Catholic teachers want negotiation

NOT HAPPY: Teachers from Tamworth’s McCarthy Catholic College, from left, Katherine Harvey, Sarah Sommerlad, Sharon Stuart, Fiona O’Neill, Melissa Davis and Jane Burt at yesterday’s stopwork meeting. Photo: Geoff O’Neill 240714GOA01

NOT HAPPY: Teachers from Tamworth’s McCarthy Catholic College, from left, Katherine Harvey, Sarah Sommerlad, Sharon Stuart, Fiona O’Neill, Melissa Davis and Jane Burt at yesterday’s stopwork meeting. Photo: Geoff O’Neill 240714GOA01

THE region’s Catholic school teachers have failed to rule out further industrial action in their ongoing protest against a proposed new workplace agreement.

Teachers from 22 schools across the Armidale diocese stopped work for three hours yesterday morning over a proposal they maintain erodes their current conditions, diminishes the value of support staff and threatens the quality of education for students.

A stopwork meeting at the Tamworth Town Hall was attended by about 150 teachers and support staff, while 60 union members turned out in Armidale’s Central Park.

Armidale organiser for the Independent Education Union Sandra White said other meetings were held at schools in Gunnedah, Inverell, Narrabri, Moree and Mungindi.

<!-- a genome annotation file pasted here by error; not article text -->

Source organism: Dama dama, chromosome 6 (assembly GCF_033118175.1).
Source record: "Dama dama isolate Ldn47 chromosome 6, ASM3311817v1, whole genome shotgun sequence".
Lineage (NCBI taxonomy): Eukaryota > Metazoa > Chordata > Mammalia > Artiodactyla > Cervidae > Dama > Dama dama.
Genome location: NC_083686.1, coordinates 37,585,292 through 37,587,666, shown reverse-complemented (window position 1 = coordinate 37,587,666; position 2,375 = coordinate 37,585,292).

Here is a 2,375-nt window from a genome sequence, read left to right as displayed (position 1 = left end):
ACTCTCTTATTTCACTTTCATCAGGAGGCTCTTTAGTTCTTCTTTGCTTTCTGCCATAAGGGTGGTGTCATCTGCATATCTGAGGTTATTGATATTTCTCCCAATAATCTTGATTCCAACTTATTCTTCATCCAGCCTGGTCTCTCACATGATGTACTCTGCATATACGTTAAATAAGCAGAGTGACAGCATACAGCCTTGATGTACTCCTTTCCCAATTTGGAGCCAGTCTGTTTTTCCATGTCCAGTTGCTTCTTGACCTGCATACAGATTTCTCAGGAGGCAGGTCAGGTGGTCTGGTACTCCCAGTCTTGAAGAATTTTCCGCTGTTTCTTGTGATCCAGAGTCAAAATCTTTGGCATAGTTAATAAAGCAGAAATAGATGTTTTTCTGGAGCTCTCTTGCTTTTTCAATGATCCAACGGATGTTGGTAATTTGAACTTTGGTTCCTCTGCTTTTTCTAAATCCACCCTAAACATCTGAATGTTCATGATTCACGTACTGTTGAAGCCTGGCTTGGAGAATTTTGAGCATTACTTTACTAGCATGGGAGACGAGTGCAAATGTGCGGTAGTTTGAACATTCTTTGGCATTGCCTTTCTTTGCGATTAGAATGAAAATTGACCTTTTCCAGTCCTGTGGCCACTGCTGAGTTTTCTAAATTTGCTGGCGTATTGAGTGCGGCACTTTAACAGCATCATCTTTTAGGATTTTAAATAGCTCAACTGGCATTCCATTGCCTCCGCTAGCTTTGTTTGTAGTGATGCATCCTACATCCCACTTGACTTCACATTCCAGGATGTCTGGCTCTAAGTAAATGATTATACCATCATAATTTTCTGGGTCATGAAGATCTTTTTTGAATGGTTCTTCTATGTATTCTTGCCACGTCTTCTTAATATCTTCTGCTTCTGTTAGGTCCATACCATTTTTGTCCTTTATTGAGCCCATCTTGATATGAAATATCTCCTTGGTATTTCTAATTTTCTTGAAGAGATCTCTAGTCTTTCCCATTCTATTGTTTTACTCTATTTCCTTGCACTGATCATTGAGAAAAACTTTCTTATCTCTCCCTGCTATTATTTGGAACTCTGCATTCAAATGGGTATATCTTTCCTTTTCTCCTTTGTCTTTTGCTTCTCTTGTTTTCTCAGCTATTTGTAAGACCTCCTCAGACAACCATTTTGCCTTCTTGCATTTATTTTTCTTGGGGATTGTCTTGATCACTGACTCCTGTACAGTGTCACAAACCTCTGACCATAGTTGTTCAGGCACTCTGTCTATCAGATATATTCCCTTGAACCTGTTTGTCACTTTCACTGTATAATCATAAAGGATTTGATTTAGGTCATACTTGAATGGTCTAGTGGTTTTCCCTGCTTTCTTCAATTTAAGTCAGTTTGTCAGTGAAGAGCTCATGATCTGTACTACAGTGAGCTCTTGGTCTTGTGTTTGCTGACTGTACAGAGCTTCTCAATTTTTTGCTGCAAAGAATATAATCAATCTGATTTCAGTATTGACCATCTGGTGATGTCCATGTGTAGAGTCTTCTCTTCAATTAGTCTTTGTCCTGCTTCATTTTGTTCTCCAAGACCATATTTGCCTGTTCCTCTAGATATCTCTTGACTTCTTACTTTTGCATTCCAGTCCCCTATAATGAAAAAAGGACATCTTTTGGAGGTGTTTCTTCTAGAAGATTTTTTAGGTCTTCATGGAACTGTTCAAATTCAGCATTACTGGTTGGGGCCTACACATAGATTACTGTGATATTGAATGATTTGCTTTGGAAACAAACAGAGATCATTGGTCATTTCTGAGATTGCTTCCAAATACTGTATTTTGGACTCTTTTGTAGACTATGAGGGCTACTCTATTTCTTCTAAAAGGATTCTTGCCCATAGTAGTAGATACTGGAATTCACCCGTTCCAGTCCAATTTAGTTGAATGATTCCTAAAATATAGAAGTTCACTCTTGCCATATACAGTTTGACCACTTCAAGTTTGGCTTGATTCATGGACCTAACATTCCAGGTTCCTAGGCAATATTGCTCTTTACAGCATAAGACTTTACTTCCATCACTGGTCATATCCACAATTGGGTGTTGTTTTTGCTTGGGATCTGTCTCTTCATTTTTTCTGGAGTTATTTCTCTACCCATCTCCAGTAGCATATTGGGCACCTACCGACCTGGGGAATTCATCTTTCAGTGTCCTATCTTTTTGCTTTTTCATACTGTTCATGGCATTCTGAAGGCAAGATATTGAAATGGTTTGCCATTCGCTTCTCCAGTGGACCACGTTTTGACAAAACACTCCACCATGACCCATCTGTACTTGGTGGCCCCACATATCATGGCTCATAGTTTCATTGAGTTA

Ms White said those at the meetings signed a petition calling on the state’s Catholic school employers to start listening to staff concerns, and those at the Armidale meeting marching to the Armidale Catholic schools office to present their document.

She said it was now up to employers how they proceeded, saying teachers and support staff were committed to the protest campaign, although no consideration was given to further stopwork action at yesterday’s meetings.

Staff at the regional rallies were angry the proposed agreement flagged changes to the likes of sick leave and lunch breaks, pay rates for support staff, class size restrictions and time for lesson preparation.

A new, lower salary scale for future support staff had caused particular concern, Ms White said, existing staff arguing it was an insult to the vital assistance they provided teachers.

She said if employers were serious about resolving the crisis, they should begin their negotiations with the current agreement rather than starting with an entirely new document.

“Start listening to what we’re saying ... and stop being dismissive about our concerns,” Ms White said.

The union’s assistant secretary Mark Northam, who addressed the Tamworth meeting, said negotiations should “commence with what you’ve got and if they need to evolve and change, then so be it”.

The union and employers are due back to the negotiating table next week.

Catholic Commission for Employment Relations executive director Tony Farley said yesterday’s action was premature and they had always been open to negotiations.

Smartphone
Tablet - Narrow
Tablet - Wide
Desktop